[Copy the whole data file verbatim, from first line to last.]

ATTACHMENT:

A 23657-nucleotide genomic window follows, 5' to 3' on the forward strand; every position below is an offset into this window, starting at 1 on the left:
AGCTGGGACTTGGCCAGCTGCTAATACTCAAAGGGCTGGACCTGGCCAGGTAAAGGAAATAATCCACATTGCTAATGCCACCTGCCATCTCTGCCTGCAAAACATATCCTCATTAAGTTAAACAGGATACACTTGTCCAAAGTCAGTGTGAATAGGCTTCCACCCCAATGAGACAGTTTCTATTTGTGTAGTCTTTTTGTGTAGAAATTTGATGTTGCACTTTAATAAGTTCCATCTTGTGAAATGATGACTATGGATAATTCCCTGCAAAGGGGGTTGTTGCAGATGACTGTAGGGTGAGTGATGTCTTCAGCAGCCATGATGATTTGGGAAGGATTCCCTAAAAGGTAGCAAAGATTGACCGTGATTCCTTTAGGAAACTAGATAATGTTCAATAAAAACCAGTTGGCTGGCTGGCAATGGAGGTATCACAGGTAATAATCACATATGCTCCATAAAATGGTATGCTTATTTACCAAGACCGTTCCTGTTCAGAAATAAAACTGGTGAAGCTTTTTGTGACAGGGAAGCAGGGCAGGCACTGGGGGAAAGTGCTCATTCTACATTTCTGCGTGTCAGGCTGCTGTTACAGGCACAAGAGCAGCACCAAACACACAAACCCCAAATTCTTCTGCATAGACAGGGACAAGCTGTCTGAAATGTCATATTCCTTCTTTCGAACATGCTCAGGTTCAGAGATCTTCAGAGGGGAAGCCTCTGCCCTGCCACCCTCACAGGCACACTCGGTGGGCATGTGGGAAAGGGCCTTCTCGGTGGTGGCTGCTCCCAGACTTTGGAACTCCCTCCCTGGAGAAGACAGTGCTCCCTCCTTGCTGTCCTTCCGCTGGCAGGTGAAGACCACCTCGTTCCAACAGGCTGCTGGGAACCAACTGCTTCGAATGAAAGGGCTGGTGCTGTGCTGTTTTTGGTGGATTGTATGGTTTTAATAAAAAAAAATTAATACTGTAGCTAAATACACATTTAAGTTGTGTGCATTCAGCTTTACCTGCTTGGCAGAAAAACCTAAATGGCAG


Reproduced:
A 23657-nucleotide genomic window follows, 5' to 3' on the forward strand; every position below is an offset into this window, starting at 1 on the left:
AGCTGGGACTTGGCCAGCTGCTAATACTCAAAGGGCTGGACCTGGCCAGGTAAAGGAAATAATCCACATTGCTAATGCCACCTGCCATCTCTGCCTGCAAAACATATCCTCATTAAGTTAAACAGGATACACTTGTCCAAAGTCAGTGTGAATAGGCTTCCACCCCAATGAGACAGTTTCTATTTGTGTAGTCTTTTTGTGTAGAAATTTGATGTTGCACTTTAATAAGTTCCATCTTGTGAAATGATGACTATGGATAATTCCCTGCAAAGGGGGTTGTTGCAGATGACTGTAGGGTGAGTGATGTCTTCAGCAGCCATGATGATTTGGGAAGGATTCCCTAAAAGGTAGCAAAGATTGACCGTGATTCCTTTAGGAAACTAGATAATGTTCAATAAAAACCAGTTGGCTGGCTGGCAATGGAGGTATCACAGGTAATAATCACATATGCTCCATAAAATGGTATGCTTATTTACCAAGACCGTTCCTGTTCAGAAATAAAACTGGTGAAGCTTTTTGTGACAGGGAAGCAGGGCAGGCACTGGGGGAAAGTGCTCATTCTACATTTCTGCGTGTCAGGCTGCTGTTACAGGCACAAGAGCAGCACCAAACACACAAACCCCAAATTCTTCTGCATAGACAGGGACAAGCTGTCTGAAATGTCATATTCCTTCTTTCGAACATGCTCAGGTTCAGAGATCTTCAGAGGGGAAGCCTCTGCCCTGCCACCCTCACAGGCACACTCGGTGGGCATGTGGGAAAGGGCCTTCTCGGTGGTGGCTGCTCCCAGACTTTGGAACTCCCTCCCTGGAGAAGACAGTGCTCCCTCCTTGCTGTCCTTCCGCTGGCAGGTGAAGACCACCTCGTTCCAACAGGCTGCTGGGAACCAACTGCTTCGAATGAAAGGGCTGGTGCTGTGCTGTTTTTGGTGGATTGTATGGTTTTAATAAAAAAAAATTAATACTGTAGCTAAATACACATTTAAGTTGTGTGCATTCAGCTTTACCTGCTTGGCAGAAAAACCTAAATGGCAG